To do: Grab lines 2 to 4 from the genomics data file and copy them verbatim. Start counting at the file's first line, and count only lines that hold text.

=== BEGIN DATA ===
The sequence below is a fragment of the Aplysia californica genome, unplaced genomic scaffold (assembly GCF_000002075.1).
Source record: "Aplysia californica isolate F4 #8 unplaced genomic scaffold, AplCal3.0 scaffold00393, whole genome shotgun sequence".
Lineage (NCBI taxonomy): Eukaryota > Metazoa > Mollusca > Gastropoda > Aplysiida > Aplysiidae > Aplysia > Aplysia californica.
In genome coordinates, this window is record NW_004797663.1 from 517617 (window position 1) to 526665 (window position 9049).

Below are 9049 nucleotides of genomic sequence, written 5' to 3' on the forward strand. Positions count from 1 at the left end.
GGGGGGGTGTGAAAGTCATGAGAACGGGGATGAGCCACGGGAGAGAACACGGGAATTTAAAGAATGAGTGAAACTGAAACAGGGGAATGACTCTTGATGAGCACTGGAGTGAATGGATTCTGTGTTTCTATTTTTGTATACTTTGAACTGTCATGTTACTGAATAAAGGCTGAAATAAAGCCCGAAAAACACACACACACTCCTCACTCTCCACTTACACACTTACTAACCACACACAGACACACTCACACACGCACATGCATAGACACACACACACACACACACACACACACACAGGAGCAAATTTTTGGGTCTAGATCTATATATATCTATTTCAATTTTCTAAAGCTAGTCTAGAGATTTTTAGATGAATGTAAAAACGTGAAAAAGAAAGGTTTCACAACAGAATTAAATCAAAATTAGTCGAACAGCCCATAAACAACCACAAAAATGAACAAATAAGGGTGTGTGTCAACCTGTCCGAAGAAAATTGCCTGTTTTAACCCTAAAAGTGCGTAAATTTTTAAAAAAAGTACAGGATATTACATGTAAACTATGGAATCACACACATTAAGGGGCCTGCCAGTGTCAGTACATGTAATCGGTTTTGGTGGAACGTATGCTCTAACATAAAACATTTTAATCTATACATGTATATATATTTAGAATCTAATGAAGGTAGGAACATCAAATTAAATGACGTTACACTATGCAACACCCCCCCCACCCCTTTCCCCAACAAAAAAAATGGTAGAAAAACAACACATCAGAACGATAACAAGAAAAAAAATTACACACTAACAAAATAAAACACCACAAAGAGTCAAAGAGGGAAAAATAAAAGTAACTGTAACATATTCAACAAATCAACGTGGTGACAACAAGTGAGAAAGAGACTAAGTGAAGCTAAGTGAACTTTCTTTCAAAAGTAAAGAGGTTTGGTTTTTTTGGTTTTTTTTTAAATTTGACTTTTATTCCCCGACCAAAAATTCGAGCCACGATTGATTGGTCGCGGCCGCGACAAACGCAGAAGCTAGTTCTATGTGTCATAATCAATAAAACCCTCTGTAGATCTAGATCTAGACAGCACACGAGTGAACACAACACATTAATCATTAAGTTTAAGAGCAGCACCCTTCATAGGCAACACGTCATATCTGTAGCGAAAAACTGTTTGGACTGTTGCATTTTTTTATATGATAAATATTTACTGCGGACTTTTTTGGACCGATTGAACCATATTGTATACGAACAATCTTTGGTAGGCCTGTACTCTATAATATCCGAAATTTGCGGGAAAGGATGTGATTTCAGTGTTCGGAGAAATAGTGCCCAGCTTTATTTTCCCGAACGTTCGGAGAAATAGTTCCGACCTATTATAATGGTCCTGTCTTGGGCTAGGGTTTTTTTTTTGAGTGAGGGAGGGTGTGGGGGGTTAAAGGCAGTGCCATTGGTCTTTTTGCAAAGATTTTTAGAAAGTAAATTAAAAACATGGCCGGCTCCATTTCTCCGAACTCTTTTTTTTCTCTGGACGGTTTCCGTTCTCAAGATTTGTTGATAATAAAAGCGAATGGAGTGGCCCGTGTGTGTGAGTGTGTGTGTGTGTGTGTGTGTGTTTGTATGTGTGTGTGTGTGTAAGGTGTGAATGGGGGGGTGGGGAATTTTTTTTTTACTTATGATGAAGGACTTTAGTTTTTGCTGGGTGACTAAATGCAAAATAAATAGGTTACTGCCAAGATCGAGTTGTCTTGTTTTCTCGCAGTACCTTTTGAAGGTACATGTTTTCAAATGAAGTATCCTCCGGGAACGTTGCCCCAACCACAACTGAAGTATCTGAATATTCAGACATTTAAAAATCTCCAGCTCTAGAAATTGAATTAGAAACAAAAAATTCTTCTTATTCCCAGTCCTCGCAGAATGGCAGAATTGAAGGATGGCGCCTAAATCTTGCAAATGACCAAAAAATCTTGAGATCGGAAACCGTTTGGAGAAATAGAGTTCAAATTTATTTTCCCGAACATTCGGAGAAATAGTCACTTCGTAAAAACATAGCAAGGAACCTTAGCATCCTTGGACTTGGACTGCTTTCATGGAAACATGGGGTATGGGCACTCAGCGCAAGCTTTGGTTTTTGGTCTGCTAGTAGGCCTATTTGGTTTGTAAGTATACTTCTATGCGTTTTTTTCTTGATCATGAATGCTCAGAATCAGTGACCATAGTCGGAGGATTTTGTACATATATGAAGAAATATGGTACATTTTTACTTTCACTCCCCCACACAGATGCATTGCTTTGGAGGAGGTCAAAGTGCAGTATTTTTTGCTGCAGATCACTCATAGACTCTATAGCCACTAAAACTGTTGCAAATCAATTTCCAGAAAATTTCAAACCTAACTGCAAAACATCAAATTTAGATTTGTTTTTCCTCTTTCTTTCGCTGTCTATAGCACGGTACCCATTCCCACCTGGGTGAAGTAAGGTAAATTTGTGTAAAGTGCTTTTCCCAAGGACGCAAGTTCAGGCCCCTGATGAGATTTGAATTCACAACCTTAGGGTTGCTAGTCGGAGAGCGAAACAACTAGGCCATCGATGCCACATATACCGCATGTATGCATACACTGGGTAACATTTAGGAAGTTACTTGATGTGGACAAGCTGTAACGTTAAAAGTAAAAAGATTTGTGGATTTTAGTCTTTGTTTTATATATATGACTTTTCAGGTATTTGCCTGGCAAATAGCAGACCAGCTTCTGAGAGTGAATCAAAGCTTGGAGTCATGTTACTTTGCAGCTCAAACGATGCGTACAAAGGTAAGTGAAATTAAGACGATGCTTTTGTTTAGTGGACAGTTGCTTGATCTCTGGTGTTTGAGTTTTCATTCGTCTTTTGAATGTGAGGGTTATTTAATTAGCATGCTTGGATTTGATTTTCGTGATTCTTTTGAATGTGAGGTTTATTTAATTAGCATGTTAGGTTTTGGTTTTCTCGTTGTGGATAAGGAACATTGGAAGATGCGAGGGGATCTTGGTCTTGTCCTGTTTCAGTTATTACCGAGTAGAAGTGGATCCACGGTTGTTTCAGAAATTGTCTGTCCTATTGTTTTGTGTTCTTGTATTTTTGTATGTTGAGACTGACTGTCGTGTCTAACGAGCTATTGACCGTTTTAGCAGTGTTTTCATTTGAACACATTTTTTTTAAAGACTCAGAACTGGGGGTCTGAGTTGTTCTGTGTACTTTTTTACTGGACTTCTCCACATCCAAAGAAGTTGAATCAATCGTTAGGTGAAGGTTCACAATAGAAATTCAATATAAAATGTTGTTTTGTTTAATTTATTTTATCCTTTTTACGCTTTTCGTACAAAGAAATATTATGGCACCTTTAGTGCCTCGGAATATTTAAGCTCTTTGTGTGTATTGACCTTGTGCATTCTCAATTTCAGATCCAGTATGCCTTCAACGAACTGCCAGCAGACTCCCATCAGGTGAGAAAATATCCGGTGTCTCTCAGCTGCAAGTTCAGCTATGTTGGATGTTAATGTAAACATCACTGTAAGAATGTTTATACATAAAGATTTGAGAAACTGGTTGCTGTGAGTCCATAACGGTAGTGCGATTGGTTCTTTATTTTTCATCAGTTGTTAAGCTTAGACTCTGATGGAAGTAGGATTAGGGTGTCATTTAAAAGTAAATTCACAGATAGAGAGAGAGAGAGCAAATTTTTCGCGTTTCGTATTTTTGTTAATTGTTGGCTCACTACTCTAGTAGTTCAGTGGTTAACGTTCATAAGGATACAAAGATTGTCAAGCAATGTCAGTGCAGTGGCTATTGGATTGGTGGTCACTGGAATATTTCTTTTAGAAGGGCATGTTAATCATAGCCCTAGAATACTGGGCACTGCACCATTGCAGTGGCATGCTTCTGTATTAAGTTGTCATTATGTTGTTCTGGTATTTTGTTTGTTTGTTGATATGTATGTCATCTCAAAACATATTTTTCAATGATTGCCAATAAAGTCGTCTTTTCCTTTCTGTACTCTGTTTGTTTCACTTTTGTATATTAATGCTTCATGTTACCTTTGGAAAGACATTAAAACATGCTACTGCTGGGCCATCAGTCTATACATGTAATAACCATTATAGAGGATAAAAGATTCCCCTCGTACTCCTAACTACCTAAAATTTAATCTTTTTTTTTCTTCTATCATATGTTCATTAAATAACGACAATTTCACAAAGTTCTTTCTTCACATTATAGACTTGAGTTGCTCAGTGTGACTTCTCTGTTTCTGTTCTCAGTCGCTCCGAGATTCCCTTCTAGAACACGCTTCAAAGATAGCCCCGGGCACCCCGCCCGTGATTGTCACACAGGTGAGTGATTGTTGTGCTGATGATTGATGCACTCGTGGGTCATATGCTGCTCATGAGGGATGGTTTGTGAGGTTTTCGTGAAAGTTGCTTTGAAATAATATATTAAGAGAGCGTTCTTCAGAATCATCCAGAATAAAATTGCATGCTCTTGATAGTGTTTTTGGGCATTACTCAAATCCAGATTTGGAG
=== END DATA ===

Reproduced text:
Source record: "Aplysia californica isolate F4 #8 unplaced genomic scaffold, AplCal3.0 scaffold00393, whole genome shotgun sequence".
Lineage (NCBI taxonomy): Eukaryota > Metazoa > Mollusca > Gastropoda > Aplysiida > Aplysiidae > Aplysia > Aplysia californica.
In genome coordinates, this window is record NW_004797663.1 from 517617 (window position 1) to 526665 (window position 9049).